Wildfire Prevention a Seeming Non-Issue to Most Gubernatorial Candidates

Despite the ever-increasing risk of wildfires in Oregon as climate change continues unhindered, it would appear that state gubernatorial candidates simply… don’t care. 

According to a report by OPB, a majority of governor candidates don’t even list wildfires as a concern, let alone a top priority – and that includes locals to areas that were devastated by wildfires such as last year’s Bootleg Fire like GOP candidate Christine Drazan, a Klamath County resident. 

OPB distributed a questionnaire among gubernatorial candidates asking where they stand on various issues. And the responses? Only one candidate, Curry County Commissioner Court Boice, made a response related to wildfires, writing “CATASTROPHIC FIRE DANGER – RISKS.” Unfortunately, he doesn’t consider himself a serious contender. 

While Democratic candidates Tina Kotek and Tobias Reed list wildfires as one of many overall concerns, their approach to fixing these is quite roundabout. Investments in renewable energy, while helpful overall, are not a solution to wildfires nor their growing threat in Oregon. 

And this is a problem that’s becoming increasingly present in the public eye – out of 600 people who participated in an OPB survey, 61% list forest fires as a “very serious” issue. 

The reality of the situation is that, while urban areas may not need to worry too heavily about wildfires, those in Oregon’s more rural counties absolutely do. Rep. Pam Marsh, a Democrat in Ashland, has made it abundantly clear that wildfires are seriously damaging to both property and the Oregonian economy.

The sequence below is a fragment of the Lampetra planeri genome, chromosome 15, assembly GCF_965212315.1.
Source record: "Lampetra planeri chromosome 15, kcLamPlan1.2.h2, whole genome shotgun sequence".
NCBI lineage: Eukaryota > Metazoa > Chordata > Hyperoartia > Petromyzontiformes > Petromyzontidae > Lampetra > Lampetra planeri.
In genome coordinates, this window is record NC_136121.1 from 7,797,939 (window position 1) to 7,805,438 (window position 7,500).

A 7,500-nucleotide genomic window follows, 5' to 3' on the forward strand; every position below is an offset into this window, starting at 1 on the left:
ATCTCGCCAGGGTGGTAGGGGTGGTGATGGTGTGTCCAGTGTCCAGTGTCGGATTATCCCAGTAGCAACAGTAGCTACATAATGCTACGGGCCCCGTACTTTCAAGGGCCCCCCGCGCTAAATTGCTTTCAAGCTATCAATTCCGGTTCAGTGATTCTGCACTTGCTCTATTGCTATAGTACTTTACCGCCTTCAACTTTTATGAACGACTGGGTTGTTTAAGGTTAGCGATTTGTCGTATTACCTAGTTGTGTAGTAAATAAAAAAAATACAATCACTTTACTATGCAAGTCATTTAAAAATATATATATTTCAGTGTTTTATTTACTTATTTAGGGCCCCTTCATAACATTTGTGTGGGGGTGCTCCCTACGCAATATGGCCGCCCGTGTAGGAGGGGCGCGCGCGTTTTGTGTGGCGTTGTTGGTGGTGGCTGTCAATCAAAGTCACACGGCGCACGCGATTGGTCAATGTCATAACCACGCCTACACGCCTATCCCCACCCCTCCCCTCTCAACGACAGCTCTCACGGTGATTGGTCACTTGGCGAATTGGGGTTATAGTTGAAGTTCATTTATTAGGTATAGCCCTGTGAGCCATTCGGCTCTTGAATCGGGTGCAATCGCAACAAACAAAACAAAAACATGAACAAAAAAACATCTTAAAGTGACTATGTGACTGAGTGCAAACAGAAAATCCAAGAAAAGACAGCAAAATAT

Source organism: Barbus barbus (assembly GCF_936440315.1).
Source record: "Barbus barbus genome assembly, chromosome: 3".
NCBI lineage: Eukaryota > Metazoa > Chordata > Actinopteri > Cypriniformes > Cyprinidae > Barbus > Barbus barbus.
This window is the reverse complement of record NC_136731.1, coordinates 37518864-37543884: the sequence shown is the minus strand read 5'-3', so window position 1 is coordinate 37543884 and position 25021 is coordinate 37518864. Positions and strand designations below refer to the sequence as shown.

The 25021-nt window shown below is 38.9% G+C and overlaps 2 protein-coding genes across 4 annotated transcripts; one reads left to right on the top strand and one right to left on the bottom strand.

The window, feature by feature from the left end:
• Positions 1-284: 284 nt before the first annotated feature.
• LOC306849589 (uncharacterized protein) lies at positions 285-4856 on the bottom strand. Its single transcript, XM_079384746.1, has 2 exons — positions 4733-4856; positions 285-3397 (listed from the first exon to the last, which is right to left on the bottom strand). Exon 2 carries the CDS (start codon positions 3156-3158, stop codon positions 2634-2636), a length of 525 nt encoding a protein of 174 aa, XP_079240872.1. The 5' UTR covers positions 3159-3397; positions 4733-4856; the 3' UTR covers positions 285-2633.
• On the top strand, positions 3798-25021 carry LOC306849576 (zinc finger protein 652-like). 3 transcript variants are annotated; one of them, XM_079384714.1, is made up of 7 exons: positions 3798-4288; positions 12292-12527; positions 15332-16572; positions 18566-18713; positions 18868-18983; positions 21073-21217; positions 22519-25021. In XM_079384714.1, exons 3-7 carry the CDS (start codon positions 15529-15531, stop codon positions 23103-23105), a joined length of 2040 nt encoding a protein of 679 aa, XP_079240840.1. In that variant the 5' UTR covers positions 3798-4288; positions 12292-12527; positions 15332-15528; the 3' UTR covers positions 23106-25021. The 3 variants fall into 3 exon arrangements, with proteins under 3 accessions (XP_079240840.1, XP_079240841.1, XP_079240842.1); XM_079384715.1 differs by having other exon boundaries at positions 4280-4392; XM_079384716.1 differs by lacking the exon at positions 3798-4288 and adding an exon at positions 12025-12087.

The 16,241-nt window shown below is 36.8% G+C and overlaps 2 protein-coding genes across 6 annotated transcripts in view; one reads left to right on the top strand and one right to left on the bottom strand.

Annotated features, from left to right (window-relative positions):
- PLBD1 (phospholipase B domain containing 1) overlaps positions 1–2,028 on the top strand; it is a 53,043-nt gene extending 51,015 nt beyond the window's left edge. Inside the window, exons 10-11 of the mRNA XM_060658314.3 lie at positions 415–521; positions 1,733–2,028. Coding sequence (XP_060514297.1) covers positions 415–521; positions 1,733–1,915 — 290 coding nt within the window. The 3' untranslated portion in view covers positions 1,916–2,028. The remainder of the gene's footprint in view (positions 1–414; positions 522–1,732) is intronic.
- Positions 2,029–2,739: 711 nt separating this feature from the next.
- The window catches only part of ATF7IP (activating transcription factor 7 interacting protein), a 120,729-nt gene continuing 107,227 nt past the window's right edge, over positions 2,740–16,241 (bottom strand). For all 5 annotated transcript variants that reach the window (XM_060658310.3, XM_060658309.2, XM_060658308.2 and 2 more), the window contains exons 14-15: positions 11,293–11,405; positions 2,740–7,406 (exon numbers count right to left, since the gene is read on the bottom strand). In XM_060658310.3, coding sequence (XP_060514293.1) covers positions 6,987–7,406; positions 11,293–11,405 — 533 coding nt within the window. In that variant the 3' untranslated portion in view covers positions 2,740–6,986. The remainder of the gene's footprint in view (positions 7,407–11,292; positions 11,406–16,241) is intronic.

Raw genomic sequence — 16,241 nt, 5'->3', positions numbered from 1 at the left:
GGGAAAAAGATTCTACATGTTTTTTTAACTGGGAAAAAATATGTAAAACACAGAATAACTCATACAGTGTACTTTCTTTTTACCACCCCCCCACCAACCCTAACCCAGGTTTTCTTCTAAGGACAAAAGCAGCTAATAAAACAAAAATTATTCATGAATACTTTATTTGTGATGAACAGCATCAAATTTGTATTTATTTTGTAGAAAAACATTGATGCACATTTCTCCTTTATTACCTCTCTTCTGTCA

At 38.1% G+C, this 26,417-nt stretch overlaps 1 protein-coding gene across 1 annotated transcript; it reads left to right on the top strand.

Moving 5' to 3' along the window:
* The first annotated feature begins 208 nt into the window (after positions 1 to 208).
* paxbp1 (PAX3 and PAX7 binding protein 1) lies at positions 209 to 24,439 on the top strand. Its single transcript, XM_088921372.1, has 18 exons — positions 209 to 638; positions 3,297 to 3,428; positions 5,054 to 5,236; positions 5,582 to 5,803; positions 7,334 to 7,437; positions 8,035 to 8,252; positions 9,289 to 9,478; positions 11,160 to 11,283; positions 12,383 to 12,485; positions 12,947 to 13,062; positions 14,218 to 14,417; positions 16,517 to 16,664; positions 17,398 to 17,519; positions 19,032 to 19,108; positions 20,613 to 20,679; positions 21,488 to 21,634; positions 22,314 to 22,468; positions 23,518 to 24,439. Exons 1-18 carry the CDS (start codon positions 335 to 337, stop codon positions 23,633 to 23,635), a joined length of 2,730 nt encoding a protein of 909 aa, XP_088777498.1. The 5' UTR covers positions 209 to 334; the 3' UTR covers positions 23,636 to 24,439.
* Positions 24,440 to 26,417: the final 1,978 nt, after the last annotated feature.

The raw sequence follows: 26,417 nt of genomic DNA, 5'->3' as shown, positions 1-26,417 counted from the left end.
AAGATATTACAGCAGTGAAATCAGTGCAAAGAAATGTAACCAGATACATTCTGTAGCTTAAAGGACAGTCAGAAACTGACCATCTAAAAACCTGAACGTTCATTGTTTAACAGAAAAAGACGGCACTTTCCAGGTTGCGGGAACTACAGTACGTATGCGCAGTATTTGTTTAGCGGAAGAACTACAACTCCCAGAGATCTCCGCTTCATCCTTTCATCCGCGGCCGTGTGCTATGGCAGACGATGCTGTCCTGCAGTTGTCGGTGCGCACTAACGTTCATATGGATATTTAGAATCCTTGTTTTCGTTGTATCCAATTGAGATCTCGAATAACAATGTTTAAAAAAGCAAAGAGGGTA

Marsh told OPB, “If you haven’t been immersed in that world, likely you’re still thinking about this as a single-dimensional problem and not understanding all the parts that have to be addressed in order to keep communities as protected as possible.” 

She, in addition to other wildfire experts, have landed on the idea that evidence-based forestry management is the best way to control future fires. Whether that means thinning forests, spreading diversity in ecosystems, or even strategically using fire as a tool – change is needed to curb the spread of wildfires. 

“Where a whole lot of the solid science comes down to is, making sure that forests that are overgrown have some thinning and that we really take care of the undergrowth using prescriptive burning,” Marsh said. “It’s pretty clear that one or the other isn’t good enough.” 

With $220 million dedicated to helping control wildfires through Senate Bill 762, the hope is through time and effort, tangible change can be made. However, that requires a governor who cares about properly using that budget; something that requires a great deal of work that, ultimately, no candidate has expressed an interest in pursuing. 

That’s not to say that no candidate is versed in wildfire legislation, though. Reps Kotek and Read have experience in the field, with Read co-chairing the governor’s Wildfire Economic Recovery Council after the 2020 Labor Day fire. Kotek, on the other hand, was the House speaker when SB 762 was passed, voting in favor of it. 

Ultimately, though, whoever ends up in the gubernatorial hot seat will be working in tandem with Doug Grafe, the “wildfire czar” of the state and mastermind behind SB 762. Grafe is hopeful that the law will bring Oregon around to meet vital goals, though it’s not the end of the trail.  

“This is a one-time investment for the biennium, and the Legislature will deliberate on where we go from here,” said Grafe. 

The chief of fire protection for the Oregon Dept. of Forestry, Mike Shaw, credits Governor Brown with a majority of the wildfire-fighting movement’s momentum.  

“Our current governor has been extremely a really strong advocate for the needs of wildfire protection agencies across the state, and has really put in a lot of energy to help further the evolution of wildfire protection in Oregon,” Shaw said. “I’m hopeful that whoever the next governor is that they take it as serious as this governor has, because she has done a really good job of keeping it elevated.” 

By Ethan Hauck 

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